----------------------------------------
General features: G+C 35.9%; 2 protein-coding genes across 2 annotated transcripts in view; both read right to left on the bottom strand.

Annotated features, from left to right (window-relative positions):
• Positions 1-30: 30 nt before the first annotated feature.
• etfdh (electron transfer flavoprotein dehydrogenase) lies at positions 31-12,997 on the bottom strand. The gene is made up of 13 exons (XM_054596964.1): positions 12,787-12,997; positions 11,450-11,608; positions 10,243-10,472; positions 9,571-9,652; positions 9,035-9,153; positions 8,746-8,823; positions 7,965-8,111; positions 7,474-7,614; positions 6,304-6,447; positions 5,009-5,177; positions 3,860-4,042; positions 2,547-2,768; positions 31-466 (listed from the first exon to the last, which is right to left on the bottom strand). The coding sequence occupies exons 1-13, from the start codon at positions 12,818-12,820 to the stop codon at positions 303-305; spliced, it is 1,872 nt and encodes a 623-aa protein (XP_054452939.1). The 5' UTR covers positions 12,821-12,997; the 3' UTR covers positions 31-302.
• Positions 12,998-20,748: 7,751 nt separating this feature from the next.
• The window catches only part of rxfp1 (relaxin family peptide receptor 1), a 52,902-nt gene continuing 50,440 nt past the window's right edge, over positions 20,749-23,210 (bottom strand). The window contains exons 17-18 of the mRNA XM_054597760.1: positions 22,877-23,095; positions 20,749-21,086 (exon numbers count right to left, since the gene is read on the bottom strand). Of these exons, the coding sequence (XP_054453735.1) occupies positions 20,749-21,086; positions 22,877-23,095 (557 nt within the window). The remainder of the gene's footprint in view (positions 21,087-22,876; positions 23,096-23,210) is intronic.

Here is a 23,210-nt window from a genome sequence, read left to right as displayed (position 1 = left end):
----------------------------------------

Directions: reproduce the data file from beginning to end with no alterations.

General features: G+C 35.9%; 2 protein-coding genes across 2 annotated transcripts in view; both read right to left on the bottom strand.

Annotated features, from left to right (window-relative positions):
• Positions 1-30: 30 nt before the first annotated feature.
• etfdh (electron transfer flavoprotein dehydrogenase) lies at positions 31-12,997 on the bottom strand. The gene is made up of 13 exons (XM_054596964.1): positions 12,787-12,997; positions 11,450-11,608; positions 10,243-10,472; positions 9,571-9,652; positions 9,035-9,153; positions 8,746-8,823; positions 7,965-8,111; positions 7,474-7,614; positions 6,304-6,447; positions 5,009-5,177; positions 3,860-4,042; positions 2,547-2,768; positions 31-466 (listed from the first exon to the last, which is right to left on the bottom strand). The coding sequence occupies exons 1-13, from the start codon at positions 12,818-12,820 to the stop codon at positions 303-305; spliced, it is 1,872 nt and encodes a 623-aa protein (XP_054452939.1). The 5' UTR covers positions 12,821-12,997; the 3' UTR covers positions 31-302.
• Positions 12,998-20,748: 7,751 nt separating this feature from the next.
• The window catches only part of rxfp1 (relaxin family peptide receptor 1), a 52,902-nt gene continuing 50,440 nt past the window's right edge, over positions 20,749-23,210 (bottom strand). The window contains exons 17-18 of the mRNA XM_054597760.1: positions 22,877-23,095; positions 20,749-21,086 (exon numbers count right to left, since the gene is read on the bottom strand). Of these exons, the coding sequence (XP_054453735.1) occupies positions 20,749-21,086; positions 22,877-23,095 (557 nt within the window). The remainder of the gene's footprint in view (positions 21,087-22,876; positions 23,096-23,210) is intronic.

Here is a 23,210-nt window from a genome sequence, read left to right as displayed (position 1 = left end):